Are you fresh out of uni and wondering what to do next? The world is literally your oyster. Perhaps you'll stay local and find something convenient until you find your ‘forever job' (if there's ever such a thing) or perhaps you'll take a few risks, be adventurous and look for some graduate work abroad.
“Graduate work abroad?” you ask. “I've never thought about that before?”
And if the end bit is true, you're definitely not alone.
There are so many places you could go and work after university. You could become an English language teacher in China, become a camp counselor in the US, get a finance internship in Dubai, work in agriculture in New Zealand…the list is endless.
Because of the ageing population at home, the truth of the matter is that many young newly qualified people without experience are finding it increasingly difficult to secure work after university. As a result, they look further afar, which is one reason why you might consider working overseas after your studies.
Other people choose to head overseas for work after their post-graduate studies for a new adventure. After so many years of learning and studying, it's natural to want to get out into the big wide world and explore, and this is where graduates look for work in other countries.
Another reason why graduates look abroad for work is because they simply have no idea what to do yet. Unless you've studied something specific and can fall into a job without any problem, it's quite common that the inexperienced graduates don't have clue. Finding a graduate job abroad helps you buy time. There are plenty of short-term temporary jobs for graduates abroad, and industries like education in places such as Asia, more specifically, China, are crying out for teachers.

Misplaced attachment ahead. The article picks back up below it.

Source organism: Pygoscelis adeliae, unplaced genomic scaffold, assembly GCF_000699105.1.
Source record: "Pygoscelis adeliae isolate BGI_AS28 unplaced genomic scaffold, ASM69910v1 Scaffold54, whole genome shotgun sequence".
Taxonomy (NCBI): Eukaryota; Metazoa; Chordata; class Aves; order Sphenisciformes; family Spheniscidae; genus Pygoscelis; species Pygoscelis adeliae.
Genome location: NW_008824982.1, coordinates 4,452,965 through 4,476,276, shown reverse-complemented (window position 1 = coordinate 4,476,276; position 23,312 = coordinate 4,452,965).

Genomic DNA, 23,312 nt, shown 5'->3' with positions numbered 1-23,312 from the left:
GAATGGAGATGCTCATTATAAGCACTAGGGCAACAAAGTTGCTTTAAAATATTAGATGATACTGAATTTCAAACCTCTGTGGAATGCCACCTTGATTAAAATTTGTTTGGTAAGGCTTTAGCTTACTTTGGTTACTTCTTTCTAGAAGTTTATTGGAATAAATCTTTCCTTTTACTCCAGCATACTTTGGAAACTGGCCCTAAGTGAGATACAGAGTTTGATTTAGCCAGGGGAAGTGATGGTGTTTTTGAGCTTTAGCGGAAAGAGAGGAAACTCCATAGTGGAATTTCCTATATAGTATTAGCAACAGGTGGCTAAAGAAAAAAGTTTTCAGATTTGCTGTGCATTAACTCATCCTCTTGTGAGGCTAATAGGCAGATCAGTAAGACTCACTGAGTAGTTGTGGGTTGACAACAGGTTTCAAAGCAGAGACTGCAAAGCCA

A few organised people will do their homework and research the best places and jobs for grads abroad. Other more zealous grads will pack their bags immediately and look for graduate work abroad while traveling in the hope that they'll find something.
English language teaching opportunities in China continue to grow. The need for teachers is immense, and the increasing need to know English is becoming even more prominent. One of the biggest advantages of teaching EFL (English as a Foreign Language) in China is that you don't need experience, and as long as you have your first degree (in any subject), you'll find a job, and you'll get a decent salary as well. Accommodation is covered and teachers in China usually get a return flight each year. Possibly one of the biggest drawbacks is the language barrier. Chinese Mandarin is notoriously difficult, but all decent language schools and universities that hire EFL teachers will offer some kind of lesson to ease the transition period.
Another popular option for graduates is an internship. There are many reputable intern programs abroad for graduate students, such as Erasmus+ and European Training Services. Intern jobs abroad offer a great hands experience that will open up new opportunities at home later on. These, however, are often unpaid or offer a very low salary, so they're difficult to pursue if you don't have any savings.
Volunteering is another avenue that newly grads like to explore. There's nothing quite as rewarding as giving back to the community. It also looks great on your CV. Again, like internships, there is no wage; in fact, you have to pay to join a volunteer program abroad, and they usually don't come cheaply.
If you've completed a high-level degree or a PhD, there are also a few opportunities abroad for graduate students. You'll get the chance to further your studies and put what you've learnt into practice, but these jobs are highly competitive and difficult to secure.
It doesn't really matter what you've studied, there's an abundance of opportunities to find graduate work abroad. Who knows, you could be living and working as a teacher in China in no time while exploring what this culturally rich and vast country has to offer.